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Vaginal estrogens: What is Ovestin and how do I use it?

Ovestin is one of the most commonly-prescribed vaginal estrogen products. It’s an oil-based white cream which can be used internally and externally to relieve vaginal symptoms such as soreness, dryness and irritation.

How does Ovestin work?

Reduced estrogen levels, due to the perimenopause and menopause, can lead to the thinning and drying of your vaginal walls. This can cause a range of symptoms in and around the vagina, such as pain during intercourse, soreness and irritation, as well as urinary symptoms and infections (UTIs). As your bladder and urethra can also be affected by low estrogen, you may also experience urgency and occasional leaks. Ovestin replaces lost estrogen directly to the affected area, which helps to relieve these issues.

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When and how do I use Ovestin?

Ovestin is supplied with a reusable applicator, which you use to measure out the correct dosage of cream. You then lie down and insert the applicator into the vagina to dispense the cream – ideally before you go to bed so it stays in place for several hours. For the first two weeks of treatment, Ovestin is used every day. After that, it’s used twice per week. If this dose doesn’t improve symptoms, your healthcare professional may recommend using it more frequently.

What doses does Ovestin come in?

One applicator dose of Ovestin contains 500mcg of estriol, which is a type of estrogen made naturally in the ovaries.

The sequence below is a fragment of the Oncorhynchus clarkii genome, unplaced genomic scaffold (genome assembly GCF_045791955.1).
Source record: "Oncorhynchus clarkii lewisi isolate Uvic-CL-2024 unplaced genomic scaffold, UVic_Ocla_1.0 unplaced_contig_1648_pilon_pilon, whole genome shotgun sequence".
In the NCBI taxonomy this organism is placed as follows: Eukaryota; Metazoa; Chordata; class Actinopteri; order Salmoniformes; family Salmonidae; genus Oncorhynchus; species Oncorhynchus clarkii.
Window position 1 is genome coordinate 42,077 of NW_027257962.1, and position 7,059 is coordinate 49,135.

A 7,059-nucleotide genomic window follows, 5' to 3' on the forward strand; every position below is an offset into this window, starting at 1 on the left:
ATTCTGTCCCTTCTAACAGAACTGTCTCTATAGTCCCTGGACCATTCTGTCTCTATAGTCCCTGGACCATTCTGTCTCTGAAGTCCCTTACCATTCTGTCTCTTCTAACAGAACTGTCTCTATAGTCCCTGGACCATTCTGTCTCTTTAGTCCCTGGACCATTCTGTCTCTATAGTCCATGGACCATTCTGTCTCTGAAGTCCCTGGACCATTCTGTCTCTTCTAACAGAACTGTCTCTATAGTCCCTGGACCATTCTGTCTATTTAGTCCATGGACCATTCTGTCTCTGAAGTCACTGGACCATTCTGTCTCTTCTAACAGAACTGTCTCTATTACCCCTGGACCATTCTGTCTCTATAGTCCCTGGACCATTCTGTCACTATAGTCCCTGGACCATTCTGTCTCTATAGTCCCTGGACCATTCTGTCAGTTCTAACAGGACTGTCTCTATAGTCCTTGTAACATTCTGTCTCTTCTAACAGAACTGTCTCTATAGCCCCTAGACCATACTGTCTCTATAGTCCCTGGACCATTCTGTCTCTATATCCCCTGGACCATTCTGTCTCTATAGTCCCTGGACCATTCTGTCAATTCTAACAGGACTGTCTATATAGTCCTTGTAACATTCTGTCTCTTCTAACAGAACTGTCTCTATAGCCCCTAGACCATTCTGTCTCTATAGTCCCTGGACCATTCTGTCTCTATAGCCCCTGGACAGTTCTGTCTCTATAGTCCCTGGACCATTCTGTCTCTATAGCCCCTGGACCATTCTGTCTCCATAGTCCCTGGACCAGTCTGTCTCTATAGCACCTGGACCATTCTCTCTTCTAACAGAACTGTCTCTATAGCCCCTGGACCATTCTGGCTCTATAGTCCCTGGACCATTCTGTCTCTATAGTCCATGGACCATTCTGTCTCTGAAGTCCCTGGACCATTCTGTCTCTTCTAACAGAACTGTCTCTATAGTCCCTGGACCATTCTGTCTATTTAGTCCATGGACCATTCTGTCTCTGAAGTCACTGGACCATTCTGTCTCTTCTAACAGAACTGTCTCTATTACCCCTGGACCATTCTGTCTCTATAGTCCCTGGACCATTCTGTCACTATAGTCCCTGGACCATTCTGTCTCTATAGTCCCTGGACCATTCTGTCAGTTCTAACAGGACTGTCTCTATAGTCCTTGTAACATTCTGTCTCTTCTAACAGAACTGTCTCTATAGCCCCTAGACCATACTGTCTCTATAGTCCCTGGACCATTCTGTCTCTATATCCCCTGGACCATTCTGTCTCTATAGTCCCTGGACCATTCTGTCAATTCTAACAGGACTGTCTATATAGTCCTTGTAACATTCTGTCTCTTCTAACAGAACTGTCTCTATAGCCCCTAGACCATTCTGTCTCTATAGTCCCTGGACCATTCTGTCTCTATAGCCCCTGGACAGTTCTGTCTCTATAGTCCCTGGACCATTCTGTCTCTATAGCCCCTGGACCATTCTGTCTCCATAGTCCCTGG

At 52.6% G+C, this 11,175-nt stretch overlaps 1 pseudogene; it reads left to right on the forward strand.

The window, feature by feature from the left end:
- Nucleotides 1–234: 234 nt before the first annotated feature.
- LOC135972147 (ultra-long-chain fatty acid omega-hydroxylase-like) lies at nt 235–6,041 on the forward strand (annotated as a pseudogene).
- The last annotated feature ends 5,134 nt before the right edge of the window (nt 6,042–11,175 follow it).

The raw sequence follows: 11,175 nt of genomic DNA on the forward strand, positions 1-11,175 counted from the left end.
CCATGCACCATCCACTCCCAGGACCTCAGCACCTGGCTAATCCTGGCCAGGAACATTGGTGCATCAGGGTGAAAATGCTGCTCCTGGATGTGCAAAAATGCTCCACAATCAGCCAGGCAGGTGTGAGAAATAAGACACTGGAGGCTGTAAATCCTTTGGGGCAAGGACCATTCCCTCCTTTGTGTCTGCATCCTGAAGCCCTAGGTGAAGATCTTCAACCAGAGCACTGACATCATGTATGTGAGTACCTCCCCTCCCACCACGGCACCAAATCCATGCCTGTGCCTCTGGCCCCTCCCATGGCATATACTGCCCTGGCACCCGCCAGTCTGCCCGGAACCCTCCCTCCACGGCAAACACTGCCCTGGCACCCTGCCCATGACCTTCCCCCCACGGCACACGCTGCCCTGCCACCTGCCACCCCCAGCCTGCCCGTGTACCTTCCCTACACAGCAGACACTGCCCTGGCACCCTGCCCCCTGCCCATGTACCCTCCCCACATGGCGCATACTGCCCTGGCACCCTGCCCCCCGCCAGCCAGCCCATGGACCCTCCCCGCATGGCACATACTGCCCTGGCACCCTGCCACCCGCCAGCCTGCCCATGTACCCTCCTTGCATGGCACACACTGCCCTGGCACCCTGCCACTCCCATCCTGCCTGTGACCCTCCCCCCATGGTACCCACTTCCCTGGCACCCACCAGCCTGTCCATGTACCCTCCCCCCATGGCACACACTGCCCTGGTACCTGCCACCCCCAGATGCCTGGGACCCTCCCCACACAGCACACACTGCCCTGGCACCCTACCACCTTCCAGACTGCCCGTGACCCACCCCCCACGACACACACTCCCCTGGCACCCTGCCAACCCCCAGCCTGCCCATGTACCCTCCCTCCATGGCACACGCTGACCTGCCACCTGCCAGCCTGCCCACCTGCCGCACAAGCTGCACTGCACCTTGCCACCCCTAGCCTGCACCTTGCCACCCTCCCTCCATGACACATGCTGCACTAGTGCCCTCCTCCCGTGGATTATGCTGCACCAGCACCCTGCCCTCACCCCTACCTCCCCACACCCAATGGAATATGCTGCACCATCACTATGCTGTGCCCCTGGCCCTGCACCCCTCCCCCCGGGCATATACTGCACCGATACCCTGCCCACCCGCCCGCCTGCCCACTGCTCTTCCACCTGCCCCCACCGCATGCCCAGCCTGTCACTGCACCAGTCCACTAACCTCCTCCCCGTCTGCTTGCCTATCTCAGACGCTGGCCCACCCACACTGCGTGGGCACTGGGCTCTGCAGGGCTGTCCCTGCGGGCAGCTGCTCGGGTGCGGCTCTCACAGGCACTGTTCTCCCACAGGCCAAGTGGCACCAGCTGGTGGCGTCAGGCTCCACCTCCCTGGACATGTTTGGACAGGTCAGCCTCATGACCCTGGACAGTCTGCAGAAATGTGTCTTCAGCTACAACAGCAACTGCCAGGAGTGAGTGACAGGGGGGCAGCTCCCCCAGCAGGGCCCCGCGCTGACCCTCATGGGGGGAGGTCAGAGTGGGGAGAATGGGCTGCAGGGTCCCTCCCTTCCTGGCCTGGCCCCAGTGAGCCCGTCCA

What are the benefits?

As Ovestin is a cream formulation, you can apply it around the vulva using your fingertips, which can be useful if you also experience external itching and soreness. 

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Who is Ovestin suitable for?

Ovestin can be used alongside systemic HRT and because it is only applied to the affected area, it may also be suitable for women who can’t use HRT. Barrier forms of contraception, such as condoms or a diaphragm, shouldn’t be used for 72 hours after applying Ovestin as it’s oil based and could damage the latex.

Can I expect any side effects?

As Ovestin is a thick cream, some women find it a bit messy to use. It tends to leak out of your vagina after application, usually during the night, so it’s a good idea to protect your clothes and sheets. You may notice some itching or irritation when you first start using Ovestin, but this usually improves within a few weeks.


British National Formulary (BNF), ‘Estriol’

Vaginal estrogens: What is Ovestin and how do I use it?

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